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ELRA Report Green Paper on Retail Financial Services in the Single Market

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ELRA Report Green Paper on Retail Financial Services in the Single Market Powered By Docstoc
					           Green Paper on Retail Finance Services in the Single Market


        The Commission invited stakeholders to make comments on the contents of the
“Green Paper on Retail Finance Services in the single Market” and to answer the
questions contained therein.


        The Green Paper refers to the importance of retail finance services in the single
market and recognizes that retail finance services integration appears not to have yet
reached its potential. The Green Paper tries to strengthen the understanding of the
problems faced by consumer and industry in this field and to establish the possibility of
further initiatives in this area.


        Considering the concept of retail finance services in the Paper (current accounts,
payments, personal loans, mortgages, saving pensions, investments and insurance
products when provided to individual customers), the questions affects ELRA when it
can imply the constitution of mortgages in order to assure the credits to customers. As
far as European land registries are concerned, the question should be referred to the
European initiatives concerning the European mortgage market, particularly to the
current preparation of a White Paper about this particular issue (end of point 4.1 of the
document).


        ELRA should remember the position of the Association expressed as the result
of consultations of the Commission or by making comments on the conclusions of
Experts Groups.


        Therefore, the Association has introduced the significance of the “lex rei sitae”
principle in the field of real state rights and land registration. This significance is the
result of the special relationship between the immovable assets and the law of their




                  ELRA Aisbl Avenue Cortenbergh, 66 – 2ème étage - 1000 Bruxelles
situation and has been recognized by the internal and conventional law and the
jurisprudence of the European Court of Justice.


       That is why ELRA expressed the unsuitability of the adoption of a 26th regime
in relation to mortgage credit, considering more appropriate the possibility to harmonize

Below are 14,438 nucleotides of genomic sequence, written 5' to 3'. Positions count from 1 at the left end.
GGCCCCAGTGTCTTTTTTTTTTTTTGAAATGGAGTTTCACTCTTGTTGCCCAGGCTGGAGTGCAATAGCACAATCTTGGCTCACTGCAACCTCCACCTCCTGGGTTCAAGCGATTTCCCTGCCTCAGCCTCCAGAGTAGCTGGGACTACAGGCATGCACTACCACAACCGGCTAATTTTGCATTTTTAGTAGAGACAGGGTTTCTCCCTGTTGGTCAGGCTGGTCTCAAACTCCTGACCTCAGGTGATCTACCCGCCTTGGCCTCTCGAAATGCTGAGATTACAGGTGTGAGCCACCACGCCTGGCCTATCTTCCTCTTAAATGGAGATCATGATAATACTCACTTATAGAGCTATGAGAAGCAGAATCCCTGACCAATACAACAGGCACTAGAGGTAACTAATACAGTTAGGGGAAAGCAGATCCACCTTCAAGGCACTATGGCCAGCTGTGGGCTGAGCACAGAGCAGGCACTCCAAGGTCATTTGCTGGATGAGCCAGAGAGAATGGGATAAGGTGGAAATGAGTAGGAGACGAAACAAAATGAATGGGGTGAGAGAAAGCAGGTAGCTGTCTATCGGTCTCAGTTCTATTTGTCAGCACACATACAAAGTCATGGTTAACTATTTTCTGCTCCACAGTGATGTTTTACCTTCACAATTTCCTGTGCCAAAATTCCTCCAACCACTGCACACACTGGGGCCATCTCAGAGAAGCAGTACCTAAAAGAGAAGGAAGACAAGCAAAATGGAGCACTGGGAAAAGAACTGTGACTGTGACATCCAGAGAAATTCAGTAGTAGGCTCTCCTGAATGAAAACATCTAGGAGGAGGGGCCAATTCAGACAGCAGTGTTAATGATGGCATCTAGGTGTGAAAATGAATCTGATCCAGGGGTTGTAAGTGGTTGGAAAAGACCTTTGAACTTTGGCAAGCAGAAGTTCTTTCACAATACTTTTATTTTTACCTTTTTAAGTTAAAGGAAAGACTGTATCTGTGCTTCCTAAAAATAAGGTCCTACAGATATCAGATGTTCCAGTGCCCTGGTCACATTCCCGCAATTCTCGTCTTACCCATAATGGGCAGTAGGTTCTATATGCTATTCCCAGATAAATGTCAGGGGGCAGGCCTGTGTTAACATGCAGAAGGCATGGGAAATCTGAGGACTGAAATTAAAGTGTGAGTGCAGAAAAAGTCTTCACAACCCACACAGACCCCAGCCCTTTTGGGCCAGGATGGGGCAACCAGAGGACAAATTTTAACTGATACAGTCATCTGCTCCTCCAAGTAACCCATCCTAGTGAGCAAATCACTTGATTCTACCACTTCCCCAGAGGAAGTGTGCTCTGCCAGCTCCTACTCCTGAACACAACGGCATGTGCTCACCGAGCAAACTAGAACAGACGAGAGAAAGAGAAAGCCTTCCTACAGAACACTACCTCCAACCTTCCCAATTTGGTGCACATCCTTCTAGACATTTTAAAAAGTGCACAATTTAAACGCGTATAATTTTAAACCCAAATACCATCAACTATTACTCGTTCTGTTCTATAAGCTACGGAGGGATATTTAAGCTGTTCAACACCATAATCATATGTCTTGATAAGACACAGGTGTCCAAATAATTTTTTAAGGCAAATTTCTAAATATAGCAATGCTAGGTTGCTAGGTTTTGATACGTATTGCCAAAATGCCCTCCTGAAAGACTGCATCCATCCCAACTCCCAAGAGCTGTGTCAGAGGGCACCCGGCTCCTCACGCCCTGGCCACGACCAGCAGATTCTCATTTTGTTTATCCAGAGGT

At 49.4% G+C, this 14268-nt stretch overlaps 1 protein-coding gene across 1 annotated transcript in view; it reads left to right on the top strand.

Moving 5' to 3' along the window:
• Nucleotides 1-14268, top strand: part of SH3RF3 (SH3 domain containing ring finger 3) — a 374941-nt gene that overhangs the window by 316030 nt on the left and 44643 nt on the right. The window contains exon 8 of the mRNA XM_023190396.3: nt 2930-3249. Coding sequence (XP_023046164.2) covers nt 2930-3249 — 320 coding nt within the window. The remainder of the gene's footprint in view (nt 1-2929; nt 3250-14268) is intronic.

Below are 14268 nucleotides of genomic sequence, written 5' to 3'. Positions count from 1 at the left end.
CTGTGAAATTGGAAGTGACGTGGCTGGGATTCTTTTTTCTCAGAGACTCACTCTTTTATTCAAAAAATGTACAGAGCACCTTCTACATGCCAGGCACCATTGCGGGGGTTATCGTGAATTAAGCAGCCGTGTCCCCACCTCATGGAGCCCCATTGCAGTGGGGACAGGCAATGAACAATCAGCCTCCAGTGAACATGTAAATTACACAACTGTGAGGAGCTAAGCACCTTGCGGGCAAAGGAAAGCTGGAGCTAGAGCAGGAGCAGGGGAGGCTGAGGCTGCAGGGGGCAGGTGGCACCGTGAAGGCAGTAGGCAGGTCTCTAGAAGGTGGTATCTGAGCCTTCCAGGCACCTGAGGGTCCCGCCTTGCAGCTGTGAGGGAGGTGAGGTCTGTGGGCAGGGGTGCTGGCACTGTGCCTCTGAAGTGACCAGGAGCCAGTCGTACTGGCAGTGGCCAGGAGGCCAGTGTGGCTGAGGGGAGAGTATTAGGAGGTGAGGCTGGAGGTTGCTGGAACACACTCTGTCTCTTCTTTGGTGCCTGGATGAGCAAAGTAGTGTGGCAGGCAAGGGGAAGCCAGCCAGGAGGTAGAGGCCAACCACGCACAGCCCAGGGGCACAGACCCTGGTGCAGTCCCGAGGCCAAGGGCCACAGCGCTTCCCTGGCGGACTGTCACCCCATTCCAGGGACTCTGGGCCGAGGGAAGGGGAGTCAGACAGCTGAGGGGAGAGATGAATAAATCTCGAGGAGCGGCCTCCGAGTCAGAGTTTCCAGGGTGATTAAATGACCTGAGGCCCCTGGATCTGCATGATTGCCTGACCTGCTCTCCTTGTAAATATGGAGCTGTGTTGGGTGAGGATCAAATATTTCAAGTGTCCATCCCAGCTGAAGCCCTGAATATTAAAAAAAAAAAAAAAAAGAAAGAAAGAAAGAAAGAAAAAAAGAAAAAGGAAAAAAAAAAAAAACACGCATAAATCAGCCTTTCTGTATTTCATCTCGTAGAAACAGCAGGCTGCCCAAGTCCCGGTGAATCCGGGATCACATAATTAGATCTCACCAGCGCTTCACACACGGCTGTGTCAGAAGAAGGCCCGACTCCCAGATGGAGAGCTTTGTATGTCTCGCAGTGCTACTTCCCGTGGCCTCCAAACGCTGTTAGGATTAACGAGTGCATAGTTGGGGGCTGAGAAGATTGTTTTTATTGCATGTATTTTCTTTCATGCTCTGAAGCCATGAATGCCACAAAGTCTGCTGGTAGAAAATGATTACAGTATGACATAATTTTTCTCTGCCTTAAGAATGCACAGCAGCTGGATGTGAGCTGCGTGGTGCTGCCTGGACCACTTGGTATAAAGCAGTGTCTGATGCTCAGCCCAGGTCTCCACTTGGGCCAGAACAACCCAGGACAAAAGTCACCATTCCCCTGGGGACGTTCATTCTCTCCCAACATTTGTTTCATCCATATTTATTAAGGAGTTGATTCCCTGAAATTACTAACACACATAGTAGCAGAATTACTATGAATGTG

some aspects referring the European mortgage market, through the extension of the “lex
rei sitae” principle to the underlying contract or through the flexibilisation of the
principle of accessoriness.


       ELRA also recognized the importance of the transferability of the credits
without the necessity or extinguishing the existing mortgage and creating a new one, but
at the same time asserted the need for the registration system to disclose transfers of
mortgage loans and of mortgages in the primary market for the benefit of the parties and
third persons.


       So ELRA supports the concept of access to land register information for national
and foreigners at an equal basis, as well as the necessity to eliminate the hidden charges
so far as practicable, in order to assure that the real situation of the property is the one
shown on the land register (“mirror principle”, “principle of legitimacy”), as a requisite
for a secure mortgage market.


       But, apart from this general approach to the Green Paper, some particular
questions can arise from the Paper, since they can affect the role of land registration
authorities in a particular way. We refer to the provision of legal certainty for
consumers (point 31), and the question of the access to credit data in a general sense
(question 12).


       Referring to the provision of legal certainty to consumers, it is important to
remember the significance of the “lex rei sitae” principle in the field of mortgages. This
principle is related to all the aspects concerning registration, prelacy, foreclosure and
insolvency procedures. That is the reason why its extension to the credit -very much


                 ELRA Aisbl Avenue Cortenbergh, 66 – 2ème étage - 1000 Bruxelles
related to the mortgage in case of the mortgage credit- has been considered. The close
relationship between credit and mortgage would justify the extension of the “lex rei
sitae” principle from the mortgage to the underlying credit.


       It is also clear that in this case, the “lex rei sitae” is usually related to the
domicile of the consumer, as the law of situation of the mortgaged property.


       Finally, we refer to the access to credit data. The content of land registers can
imply information of credit data in a general sense and, concerning this issue, two
points should be considered: in the first place, the necessity to safeguard the European
(Directive 95/46 EC) and internal privacy laws as well as the internal law governing the
openness, or otherwise, of the land register to public scrutiny and, secondly, the
necessity to ensure equal access to the information contained in the land registers for
national and European lenders on equal terms.




                ELRA Aisbl Avenue Cortenbergh, 66 – 2ème étage - 1000 Bruxelles

				
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posted:7/20/2011
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